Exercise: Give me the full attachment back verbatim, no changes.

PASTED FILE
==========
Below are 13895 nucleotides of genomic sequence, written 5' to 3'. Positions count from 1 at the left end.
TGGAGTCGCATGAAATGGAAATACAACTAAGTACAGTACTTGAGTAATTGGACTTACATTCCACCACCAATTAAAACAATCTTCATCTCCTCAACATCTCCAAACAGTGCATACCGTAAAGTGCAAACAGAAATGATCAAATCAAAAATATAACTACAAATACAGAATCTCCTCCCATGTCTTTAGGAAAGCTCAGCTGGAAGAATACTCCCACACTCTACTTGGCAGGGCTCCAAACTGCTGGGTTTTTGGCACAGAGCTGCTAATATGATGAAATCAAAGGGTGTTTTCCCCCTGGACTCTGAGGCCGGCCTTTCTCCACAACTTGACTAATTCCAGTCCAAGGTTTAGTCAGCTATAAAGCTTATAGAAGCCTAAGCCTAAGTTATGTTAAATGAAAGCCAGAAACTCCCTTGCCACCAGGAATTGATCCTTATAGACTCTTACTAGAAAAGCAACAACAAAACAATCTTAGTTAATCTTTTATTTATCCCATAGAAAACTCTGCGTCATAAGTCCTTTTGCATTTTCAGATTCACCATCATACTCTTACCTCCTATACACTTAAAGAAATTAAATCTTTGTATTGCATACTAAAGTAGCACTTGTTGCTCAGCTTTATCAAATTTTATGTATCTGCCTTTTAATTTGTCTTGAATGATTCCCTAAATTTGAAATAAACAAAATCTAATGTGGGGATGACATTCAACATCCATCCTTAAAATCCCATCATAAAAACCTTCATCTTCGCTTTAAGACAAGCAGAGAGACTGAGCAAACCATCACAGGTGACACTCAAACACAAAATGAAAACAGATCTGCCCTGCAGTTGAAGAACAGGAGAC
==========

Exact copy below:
Below are 13895 nucleotides of genomic sequence, written 5' to 3'. Positions count from 1 at the left end.
TGGAGTCGCATGAAATGGAAATACAACTAAGTACAGTACTTGAGTAATTGGACTTACATTCCACCACCAATTAAAACAATCTTCATCTCCTCAACATCTCCAAACAGTGCATACCGTAAAGTGCAAACAGAAATGATCAAATCAAAAATATAACTACAAATACAGAATCTCCTCCCATGTCTTTAGGAAAGCTCAGCTGGAAGAATACTCCCACACTCTACTTGGCAGGGCTCCAAACTGCTGGGTTTTTGGCACAGAGCTGCTAATATGATGAAATCAAAGGGTGTTTTCCCCCTGGACTCTGAGGCCGGCCTTTCTCCACAACTTGACTAATTCCAGTCCAAGGTTTAGTCAGCTATAAAGCTTATAGAAGCCTAAGCCTAAGTTATGTTAAATGAAAGCCAGAAACTCCCTTGCCACCAGGAATTGATCCTTATAGACTCTTACTAGAAAAGCAACAACAAAACAATCTTAGTTAATCTTTTATTTATCCCATAGAAAACTCTGCGTCATAAGTCCTTTTGCATTTTCAGATTCACCATCATACTCTTACCTCCTATACACTTAAAGAAATTAAATCTTTGTATTGCATACTAAAGTAGCACTTGTTGCTCAGCTTTATCAAATTTTATGTATCTGCCTTTTAATTTGTCTTGAATGATTCCCTAAATTTGAAATAAACAAAATCTAATGTGGGGATGACATTCAACATCCATCCTTAAAATCCCATCATAAAAACCTTCATCTTCGCTTTAAGACAAGCAGAGAGACTGAGCAAACCATCACAGGTGACACTCAAACACAAAATGAAAACAGATCTGCCCTGCAGTTGAAGAACAGGAGAC